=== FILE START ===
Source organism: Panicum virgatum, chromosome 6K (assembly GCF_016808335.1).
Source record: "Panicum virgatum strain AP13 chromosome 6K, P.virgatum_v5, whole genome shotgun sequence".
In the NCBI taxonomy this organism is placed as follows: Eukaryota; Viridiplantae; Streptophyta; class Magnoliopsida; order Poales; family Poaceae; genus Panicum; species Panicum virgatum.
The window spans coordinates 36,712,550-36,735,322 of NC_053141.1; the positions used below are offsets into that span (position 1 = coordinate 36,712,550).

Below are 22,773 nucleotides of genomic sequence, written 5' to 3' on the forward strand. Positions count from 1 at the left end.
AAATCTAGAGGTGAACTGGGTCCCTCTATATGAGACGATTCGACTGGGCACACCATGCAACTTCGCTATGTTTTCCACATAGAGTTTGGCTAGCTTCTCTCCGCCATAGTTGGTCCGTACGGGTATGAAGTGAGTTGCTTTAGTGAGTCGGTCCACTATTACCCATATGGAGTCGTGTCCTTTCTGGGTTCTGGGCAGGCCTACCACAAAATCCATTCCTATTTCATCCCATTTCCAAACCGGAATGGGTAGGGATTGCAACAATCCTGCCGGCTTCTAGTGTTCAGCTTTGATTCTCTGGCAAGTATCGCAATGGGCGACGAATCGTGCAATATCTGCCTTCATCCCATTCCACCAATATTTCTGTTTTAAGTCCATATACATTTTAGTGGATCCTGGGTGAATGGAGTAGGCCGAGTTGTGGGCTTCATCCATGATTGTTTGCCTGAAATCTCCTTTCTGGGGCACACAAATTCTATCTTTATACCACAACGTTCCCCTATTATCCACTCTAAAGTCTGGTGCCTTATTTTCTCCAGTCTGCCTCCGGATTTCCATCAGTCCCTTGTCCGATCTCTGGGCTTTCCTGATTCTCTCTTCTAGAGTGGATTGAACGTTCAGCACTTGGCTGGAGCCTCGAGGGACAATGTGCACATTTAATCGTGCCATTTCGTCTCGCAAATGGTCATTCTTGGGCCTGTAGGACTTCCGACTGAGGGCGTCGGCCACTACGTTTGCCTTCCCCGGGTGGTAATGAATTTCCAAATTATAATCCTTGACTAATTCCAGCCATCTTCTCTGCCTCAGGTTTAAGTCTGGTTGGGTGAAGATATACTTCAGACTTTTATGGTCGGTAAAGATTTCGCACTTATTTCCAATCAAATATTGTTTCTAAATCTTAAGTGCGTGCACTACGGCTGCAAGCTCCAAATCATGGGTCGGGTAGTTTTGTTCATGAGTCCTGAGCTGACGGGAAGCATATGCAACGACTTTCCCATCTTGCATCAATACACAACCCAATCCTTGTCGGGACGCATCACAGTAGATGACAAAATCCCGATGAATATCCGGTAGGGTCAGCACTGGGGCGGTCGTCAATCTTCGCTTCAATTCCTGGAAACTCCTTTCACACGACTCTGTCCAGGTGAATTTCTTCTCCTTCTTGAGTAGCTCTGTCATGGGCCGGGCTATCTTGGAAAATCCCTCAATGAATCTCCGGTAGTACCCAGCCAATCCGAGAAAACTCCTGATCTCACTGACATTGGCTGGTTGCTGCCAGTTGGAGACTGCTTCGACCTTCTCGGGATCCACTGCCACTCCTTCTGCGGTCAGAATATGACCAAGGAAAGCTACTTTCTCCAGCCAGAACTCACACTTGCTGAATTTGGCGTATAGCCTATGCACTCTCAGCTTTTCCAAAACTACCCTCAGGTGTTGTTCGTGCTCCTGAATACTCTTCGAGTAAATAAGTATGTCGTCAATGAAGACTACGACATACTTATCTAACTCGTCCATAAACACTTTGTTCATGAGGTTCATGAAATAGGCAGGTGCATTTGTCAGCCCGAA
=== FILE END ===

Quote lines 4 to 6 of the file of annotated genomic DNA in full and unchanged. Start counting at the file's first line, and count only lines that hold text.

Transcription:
The window spans coordinates 36,712,550-36,735,322 of NC_053141.1; the positions used below are offsets into that span (position 1 = coordinate 36,712,550).

Below are 22,773 nucleotides of genomic sequence, written 5' to 3' on the forward strand. Positions count from 1 at the left end.
AAATCTAGAGGTGAACTGGGTCCCTCTATATGAGACGATTCGACTGGGCACACCATGCAACTTCGCTATGTTTTCCACATAGAGTTTGGCTAGCTTCTCTCCGCCATAGTTGGTCCGTACGGGTATGAAGTGAGTTGCTTTAGTGAGTCGGTCCACTATTACCCATATGGAGTCGTGTCCTTTCTGGGTTCTGGGCAGGCCTACCACAAAATCCATTCCTATTTCATCCCATTTCCAAACCGGAATGGGTAGGGATTGCAACAATCCTGCCGGCTTCTAGTGTTCAGCTTTGATTCTCTGGCAAGTATCGCAATGGGCGACGAATCGTGCAATATCTGCCTTCATCCCATTCCACCAATATTTCTGTTTTAAGTCCATATACATTTTAGTGGATCCTGGGTGAATGGAGTAGGCCGAGTTGTGGGCTTCATCCATGATTGTTTGCCTGAAATCTCCTTTCTGGGGCACACAAATTCTATCTTTATACCACAACGTTCCCCTATTATCCACTCTAAAGTCTGGTGCCTTATTTTCTCCAGTCTGCCTCCGGATTTCCATCAGTCCCTTGTCCGATCTCTGGGCTTTCCTGATTCTCTCTTCTAGAGTGGATTGAACGTTCAGCACTTGGCTGGAGCCTCGAGGGACAATGTGCACATTTAATCGTGCCATTTCGTCTCGCAAATGGTCATTCTTGGGCCTGTAGGACTTCCGACTGAGGGCGTCGGCCACTACGTTTGCCTTCCCCGGGTGGTAATGAATTTCCAAATTATAATCCTTGACTAATTCCAGCCATCTTCTCTGCCTCAGGTTTAAGTCTGGTTGGGTGAAGATATACTTCAGACTTTTATGGTCGGTAAAGATTTCGCACTTATTTCCAATCAAATATTGTTTCTAAATCTTAAGTGCGTGCACTACGGCTGCAAGCTCCAAATCATGGGTCGGGTAGTTTTGTTCATGAGTCCTGAGCTGACGGGAAGCATATGCAACGACTTTCCCATCTTGCATCAATACACAACCCAATCCTTGTCGGGACGCATCACAGTAGATGACAAAATCCCGATGAATATCCGGTAGGGTCAGCACTGGGGCGGTCGTCAATCTTCGCTTCAATTCCTGGAAACTCCTTTCACACGACTCTGTCCAGGTGAATTTCTTCTCCTTCTTGAGTAGCTCTGTCATGGGCCGGGCTATCTTGGAAAATCCCTCAATGAATCTCCGGTAGTACCCAGCCAATCCGAGAAAACTCCTGATCTCACTGACATTGGCTGGTTGCTGCCAGTTGGAGACTGCTTCGACCTTCTCGGGATCCACTGCCACTCCTTCTGCGGTCAGAATATGACCAAGGAAAGCTACTTTCTCCAGCCAGAACTCACACTTGCTGAATTTGGCGTATAGCCTATGCACTCTCAGCTTTTCCAAAACTACCCTCAGGTGTTGTTCGTGCTCCTGAATACTCTTCGAGTAAATAAGTATGTCGTCAATGAAGACTACGACATACTTATCTAACTCGTCCATAAACACTTTGTTCATGAGGTTCATGAAATAGGCAGGTGCATTTGTCAGCCCGAA